Linsanity about double nationality

Who can and cannot be a dual national, as well as the joys and frustrations accompanying that status. Includes ROC Passport and Military Conscription issues
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Linsanity about double nationality

Postby Icon » 07 Jun 2012, 17:18

seems ROC nationality cannot be avoided... or so I gather from this. If it is in your blood, then you are always carrying it.

Amid an ongoing public debate about whether NBA star Jeremy Lin (林書豪) is Taiwanese, Deputy Minister of the Interior Chien Tai-lang (簡太郎) seems to have an official answer, saying that, legally, Lin is a Republic of China (ROC) national.
...

“Of course Lin is an ROC national,” Chien said at a meeting of the legislature’s Internal Administration Committee. “Since Lin was born to parents who are ROC nationals, he is automatically granted ROC nationality. He is therefore an ROC national, unless he formally renounces his ROC nationality, but he hasn’t done so as far as I know.”

Chien was referring to Article 2 of the Nationality Act (國籍法), which stipulates that anyone who has at least one parent who is an ROC national is automatically granted ROC nationality.Chien made the remarks during discussions of whether ROC citizens born overseas should be allowed to run for president.

Taiwan Solidarity Union Legislator Huang Wen-ling (黃文玲) had asked Chien if someone born and raised in another country, citing Lin as an example, should be allowed to run for president if the person obtains ROC citizenship.


http://www.taipeitimes.com/News/front/a ... 2003534707

Hence, technically speaking, ALL kids born of Taiwanese citizens abroad are dual citizens, hence cannot hold public office abroad unless officially renounces to it. It is a right that cuts both ways.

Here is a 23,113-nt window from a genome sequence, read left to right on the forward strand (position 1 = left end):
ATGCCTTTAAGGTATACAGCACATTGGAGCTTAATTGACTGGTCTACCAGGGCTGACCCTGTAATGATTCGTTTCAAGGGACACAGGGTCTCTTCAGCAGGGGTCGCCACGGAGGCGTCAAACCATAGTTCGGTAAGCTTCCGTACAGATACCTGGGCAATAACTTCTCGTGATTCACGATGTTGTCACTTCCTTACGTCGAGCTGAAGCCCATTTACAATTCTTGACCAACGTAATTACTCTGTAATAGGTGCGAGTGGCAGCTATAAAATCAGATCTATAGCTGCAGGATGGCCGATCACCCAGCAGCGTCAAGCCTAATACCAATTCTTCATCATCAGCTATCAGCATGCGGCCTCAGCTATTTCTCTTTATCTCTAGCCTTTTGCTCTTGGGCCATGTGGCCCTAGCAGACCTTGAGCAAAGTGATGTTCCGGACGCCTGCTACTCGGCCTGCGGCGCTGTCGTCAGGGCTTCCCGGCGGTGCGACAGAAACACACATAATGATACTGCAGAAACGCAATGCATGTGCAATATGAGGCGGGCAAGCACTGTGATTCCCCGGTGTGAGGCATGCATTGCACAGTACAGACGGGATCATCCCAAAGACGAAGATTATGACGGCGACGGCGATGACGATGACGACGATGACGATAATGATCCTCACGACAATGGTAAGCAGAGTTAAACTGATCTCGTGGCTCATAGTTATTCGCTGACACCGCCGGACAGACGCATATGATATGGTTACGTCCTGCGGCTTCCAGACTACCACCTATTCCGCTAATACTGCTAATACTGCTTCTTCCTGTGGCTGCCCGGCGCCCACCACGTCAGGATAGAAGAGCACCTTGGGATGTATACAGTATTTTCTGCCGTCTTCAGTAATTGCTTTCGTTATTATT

Question: what if for example, if any of the people who have attained ROC nationality goes abroad, marries, has a kid. Is the kid considered Taiwanese? Is he allowed to choose nationality and then citizenship of ROC? Up to what age? Legally speaking, of course. :wink:

ps.
does anyone else read in here like they are planning to give him an ROC passport as soon as he steps one foot into this Island, and somewhere maybe, if he's still famous, push an electoral position on him?
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Re: Linsanity about double nationality

Postby gnaij » 08 Jun 2012, 20:01

Icon wrote:Hence, technically speaking, ALL kids born of Taiwanese citizens abroad are dual citizens, hence cannot hold public office abroad unless officially renounces to it. It is a right that cuts both ways.


Many countries, such as the United States, do not have a prohibition against dual citizens holding public office. U.S. Rep. Michele Bachmann recently naturalized as a Swiss citizen. Arnold Schwarzenegger has retained his Austrian citizenship while governor.

Unlike British nationality, there is no limit on the number of generations that ROC nationality can be transmitted. All Chinese people in the world are technically ROC nationals. Even the Dalai Lama is legal a ROC national and was forced to enter Taiwan using an entry permit. It's just been harder to exercise this right since 2002. Until 2002, any person of Chinese descent living outside of China could get an Overseas Chinese Certificate and use that the apply for a ROC passport.